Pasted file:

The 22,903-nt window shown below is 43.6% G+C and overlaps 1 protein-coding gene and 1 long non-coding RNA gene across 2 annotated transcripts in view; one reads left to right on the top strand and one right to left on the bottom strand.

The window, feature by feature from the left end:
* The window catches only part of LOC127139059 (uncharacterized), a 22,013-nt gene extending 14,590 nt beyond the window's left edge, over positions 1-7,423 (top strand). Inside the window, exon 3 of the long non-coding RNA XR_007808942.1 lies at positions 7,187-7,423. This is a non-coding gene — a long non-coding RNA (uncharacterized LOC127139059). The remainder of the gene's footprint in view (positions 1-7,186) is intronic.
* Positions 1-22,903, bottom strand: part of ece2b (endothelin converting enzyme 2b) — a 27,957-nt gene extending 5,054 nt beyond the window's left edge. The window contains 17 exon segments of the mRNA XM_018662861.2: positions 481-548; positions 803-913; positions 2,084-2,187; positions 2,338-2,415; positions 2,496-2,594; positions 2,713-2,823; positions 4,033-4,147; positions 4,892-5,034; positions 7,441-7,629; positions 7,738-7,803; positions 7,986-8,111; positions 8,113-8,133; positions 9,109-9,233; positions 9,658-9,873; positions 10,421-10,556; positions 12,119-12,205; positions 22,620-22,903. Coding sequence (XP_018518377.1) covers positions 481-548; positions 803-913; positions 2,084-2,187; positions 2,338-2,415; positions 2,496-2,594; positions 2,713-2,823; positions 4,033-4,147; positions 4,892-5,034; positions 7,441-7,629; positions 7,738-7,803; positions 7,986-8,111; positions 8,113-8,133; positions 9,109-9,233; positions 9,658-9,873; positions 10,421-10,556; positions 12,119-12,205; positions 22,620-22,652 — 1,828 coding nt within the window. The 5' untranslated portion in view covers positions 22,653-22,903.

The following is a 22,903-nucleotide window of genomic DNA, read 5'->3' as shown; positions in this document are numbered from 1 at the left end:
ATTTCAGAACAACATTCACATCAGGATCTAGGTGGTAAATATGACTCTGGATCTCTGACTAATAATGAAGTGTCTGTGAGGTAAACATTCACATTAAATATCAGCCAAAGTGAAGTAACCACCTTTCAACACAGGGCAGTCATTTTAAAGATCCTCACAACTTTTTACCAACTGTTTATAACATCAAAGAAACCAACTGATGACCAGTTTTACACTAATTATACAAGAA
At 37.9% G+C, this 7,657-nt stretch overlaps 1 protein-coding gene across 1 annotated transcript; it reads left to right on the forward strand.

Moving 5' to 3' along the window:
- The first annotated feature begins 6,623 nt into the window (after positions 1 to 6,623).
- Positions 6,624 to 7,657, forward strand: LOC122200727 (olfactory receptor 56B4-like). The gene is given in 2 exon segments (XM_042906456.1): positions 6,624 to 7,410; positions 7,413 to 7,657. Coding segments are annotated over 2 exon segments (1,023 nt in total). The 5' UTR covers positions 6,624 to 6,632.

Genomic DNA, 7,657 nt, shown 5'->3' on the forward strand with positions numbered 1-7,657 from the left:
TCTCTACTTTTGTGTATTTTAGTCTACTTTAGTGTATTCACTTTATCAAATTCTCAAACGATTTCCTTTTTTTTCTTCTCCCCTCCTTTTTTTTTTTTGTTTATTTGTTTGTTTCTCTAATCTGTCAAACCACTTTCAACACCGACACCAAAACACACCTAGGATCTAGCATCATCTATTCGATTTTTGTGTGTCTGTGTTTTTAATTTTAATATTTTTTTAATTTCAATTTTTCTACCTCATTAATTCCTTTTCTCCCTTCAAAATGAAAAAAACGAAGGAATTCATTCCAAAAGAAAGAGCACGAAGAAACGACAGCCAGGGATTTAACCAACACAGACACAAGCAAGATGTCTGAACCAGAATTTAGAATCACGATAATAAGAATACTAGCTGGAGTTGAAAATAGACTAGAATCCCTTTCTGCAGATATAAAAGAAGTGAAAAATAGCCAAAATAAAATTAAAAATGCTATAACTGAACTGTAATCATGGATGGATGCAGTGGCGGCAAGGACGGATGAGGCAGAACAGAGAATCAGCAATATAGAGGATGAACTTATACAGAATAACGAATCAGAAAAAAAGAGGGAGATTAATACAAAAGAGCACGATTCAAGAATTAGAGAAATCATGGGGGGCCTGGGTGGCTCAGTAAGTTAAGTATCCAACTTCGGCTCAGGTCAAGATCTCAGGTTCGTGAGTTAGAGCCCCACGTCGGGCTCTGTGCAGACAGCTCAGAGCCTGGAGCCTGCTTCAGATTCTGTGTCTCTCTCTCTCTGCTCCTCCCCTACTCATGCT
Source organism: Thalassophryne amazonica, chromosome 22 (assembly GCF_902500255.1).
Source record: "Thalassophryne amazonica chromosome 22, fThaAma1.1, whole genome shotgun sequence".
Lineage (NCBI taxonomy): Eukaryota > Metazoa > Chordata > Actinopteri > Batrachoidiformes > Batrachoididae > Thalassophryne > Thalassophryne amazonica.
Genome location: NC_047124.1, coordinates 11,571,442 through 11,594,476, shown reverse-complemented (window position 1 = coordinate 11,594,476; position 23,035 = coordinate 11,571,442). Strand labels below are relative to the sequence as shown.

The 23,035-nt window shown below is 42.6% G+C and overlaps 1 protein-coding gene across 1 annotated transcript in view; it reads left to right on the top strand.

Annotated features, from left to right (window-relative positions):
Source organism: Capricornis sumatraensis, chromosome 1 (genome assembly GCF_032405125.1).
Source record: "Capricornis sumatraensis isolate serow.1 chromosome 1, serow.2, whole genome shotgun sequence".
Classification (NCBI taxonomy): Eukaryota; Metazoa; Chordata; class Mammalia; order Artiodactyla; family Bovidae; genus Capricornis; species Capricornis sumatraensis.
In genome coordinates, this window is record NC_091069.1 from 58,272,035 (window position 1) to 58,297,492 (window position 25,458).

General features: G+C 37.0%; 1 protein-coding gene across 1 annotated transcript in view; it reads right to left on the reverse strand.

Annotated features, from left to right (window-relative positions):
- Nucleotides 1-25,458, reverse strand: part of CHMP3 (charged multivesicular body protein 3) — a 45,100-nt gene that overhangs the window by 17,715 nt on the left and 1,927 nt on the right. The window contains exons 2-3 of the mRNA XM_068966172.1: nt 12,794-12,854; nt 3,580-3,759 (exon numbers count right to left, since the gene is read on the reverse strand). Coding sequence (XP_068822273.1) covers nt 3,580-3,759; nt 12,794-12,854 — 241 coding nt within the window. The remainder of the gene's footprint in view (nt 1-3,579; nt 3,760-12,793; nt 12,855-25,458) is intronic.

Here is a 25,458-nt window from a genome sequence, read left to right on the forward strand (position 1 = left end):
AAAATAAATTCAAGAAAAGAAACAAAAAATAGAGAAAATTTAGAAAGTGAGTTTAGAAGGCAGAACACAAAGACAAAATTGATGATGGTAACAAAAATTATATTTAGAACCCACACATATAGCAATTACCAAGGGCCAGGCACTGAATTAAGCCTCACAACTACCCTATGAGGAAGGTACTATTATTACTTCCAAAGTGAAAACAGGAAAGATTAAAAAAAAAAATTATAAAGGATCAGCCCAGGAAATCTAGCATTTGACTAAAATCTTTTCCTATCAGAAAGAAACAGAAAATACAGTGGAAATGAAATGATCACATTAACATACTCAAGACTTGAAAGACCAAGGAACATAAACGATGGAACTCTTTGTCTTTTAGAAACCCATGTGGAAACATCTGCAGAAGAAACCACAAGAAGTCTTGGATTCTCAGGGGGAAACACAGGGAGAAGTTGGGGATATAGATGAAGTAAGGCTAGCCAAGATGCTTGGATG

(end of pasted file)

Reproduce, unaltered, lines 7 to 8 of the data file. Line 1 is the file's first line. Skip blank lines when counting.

At 37.9% G+C, this 7,657-nt stretch overlaps 1 protein-coding gene across 1 annotated transcript; it reads left to right on the forward strand.

Moving 5' to 3' along the window: